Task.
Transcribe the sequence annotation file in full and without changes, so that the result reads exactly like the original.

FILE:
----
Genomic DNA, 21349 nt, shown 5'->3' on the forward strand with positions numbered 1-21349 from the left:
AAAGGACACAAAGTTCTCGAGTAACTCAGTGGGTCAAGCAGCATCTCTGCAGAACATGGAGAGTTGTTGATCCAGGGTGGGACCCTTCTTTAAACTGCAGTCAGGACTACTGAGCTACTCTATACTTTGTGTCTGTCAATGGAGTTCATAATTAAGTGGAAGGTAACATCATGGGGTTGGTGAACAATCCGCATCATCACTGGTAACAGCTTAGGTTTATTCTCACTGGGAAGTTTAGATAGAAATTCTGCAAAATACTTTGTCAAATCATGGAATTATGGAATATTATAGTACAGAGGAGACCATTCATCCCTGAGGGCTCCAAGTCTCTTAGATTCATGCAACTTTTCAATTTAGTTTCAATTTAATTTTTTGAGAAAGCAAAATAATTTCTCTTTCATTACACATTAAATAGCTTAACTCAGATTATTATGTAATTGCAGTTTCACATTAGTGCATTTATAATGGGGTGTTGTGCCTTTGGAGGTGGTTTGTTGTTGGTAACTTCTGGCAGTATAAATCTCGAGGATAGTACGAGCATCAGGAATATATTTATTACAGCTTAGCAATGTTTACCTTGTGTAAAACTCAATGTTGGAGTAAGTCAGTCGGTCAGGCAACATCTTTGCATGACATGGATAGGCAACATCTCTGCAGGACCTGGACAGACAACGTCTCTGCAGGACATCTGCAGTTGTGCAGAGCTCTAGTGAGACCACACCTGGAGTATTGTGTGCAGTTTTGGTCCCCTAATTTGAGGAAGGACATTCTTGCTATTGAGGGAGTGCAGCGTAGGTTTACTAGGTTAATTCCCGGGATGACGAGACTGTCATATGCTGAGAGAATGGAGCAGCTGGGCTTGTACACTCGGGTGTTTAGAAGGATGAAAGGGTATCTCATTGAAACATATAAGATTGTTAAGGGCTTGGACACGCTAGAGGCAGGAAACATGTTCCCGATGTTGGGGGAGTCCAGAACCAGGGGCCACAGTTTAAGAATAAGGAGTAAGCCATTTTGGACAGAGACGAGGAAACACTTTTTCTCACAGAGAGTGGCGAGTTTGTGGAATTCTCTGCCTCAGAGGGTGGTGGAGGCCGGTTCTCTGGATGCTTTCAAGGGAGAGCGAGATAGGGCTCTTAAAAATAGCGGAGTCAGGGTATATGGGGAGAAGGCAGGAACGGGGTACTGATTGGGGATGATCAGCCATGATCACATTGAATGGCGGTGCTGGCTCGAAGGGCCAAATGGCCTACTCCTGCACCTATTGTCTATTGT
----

Genomic DNA, 21349 nt, shown 5'->3' on the forward strand with positions numbered 1-21349 from the left:
AAAGGACACAAAGTTCTCGAGTAACTCAGTGGGTCAAGCAGCATCTCTGCAGAACATGGAGAGTTGTTGATCCAGGGTGGGACCCTTCTTTAAACTGCAGTCAGGACTACTGAGCTACTCTATACTTTGTGTCTGTCAATGGAGTTCATAATTAAGTGGAAGGTAACATCATGGGGTTGGTGAACAATCCGCATCATCACTGGTAACAGCTTAGGTTTATTCTCACTGGGAAGTTTAGATAGAAATTCTGCAAAATACTTTGTCAAATCATGGAATTATGGAATATTATAGTACAGAGGAGACCATTCATCCCTGAGGGCTCCAAGTCTCTTAGATTCATGCAACTTTTCAATTTAGTTTCAATTTAATTTTTTGAGAAAGCAAAATAATTTCTCTTTCATTACACATTAAATAGCTTAACTCAGATTATTATGTAATTGCAGTTTCACATTAGTGCATTTATAATGGGGTGTTGTGCCTTTGGAGGTGGTTTGTTGTTGGTAACTTCTGGCAGTATAAATCTCGAGGATAGTACGAGCATCAGGAATATATTTATTACAGCTTAGCAATGTTTACCTTGTGTAAAACTCAATGTTGGAGTAAGTCAGTCGGTCAGGCAACATCTTTGCATGACATGGATAGGCAACATCTCTGCAGGACCTGGACAGACAACGTCTCTGCAGGACATCTGCAGTTGTGCAGAGCTCTAGTGAGACCACACCTGGAGTATTGTGTGCAGTTTTGGTCCCCTAATTTGAGGAAGGACATTCTTGCTATTGAGGGAGTGCAGCGTAGGTTTACTAGGTTAATTCCCGGGATGACGAGACTGTCATATGCTGAGAGAATGGAGCAGCTGGGCTTGTACACTCGGGTGTTTAGAAGGATGAAAGGGTATCTCATTGAAACATATAAGATTGTTAAGGGCTTGGACACGCTAGAGGCAGGAAACATGTTCCCGATGTTGGGGGAGTCCAGAACCAGGGGCCACAGTTTAAGAATAAGGAGTAAGCCATTTTGGACAGAGACGAGGAAACACTTTTTCTCACAGAGAGTGGCGAGTTTGTGGAATTCTCTGCCTCAGAGGGTGGTGGAGGCCGGTTCTCTGGATGCTTTCAAGGGAGAGCGAGATAGGGCTCTTAAAAATAGCGGAGTCAGGGTATATGGGGAGAAGGCAGGAACGGGGTACTGATTGGGGATGATCAGCCATGATCACATTGAATGGCGGTGCTGGCTCGAAGGGCCAAATGGCCTACTCCTGCACCTATTGTCTATTGT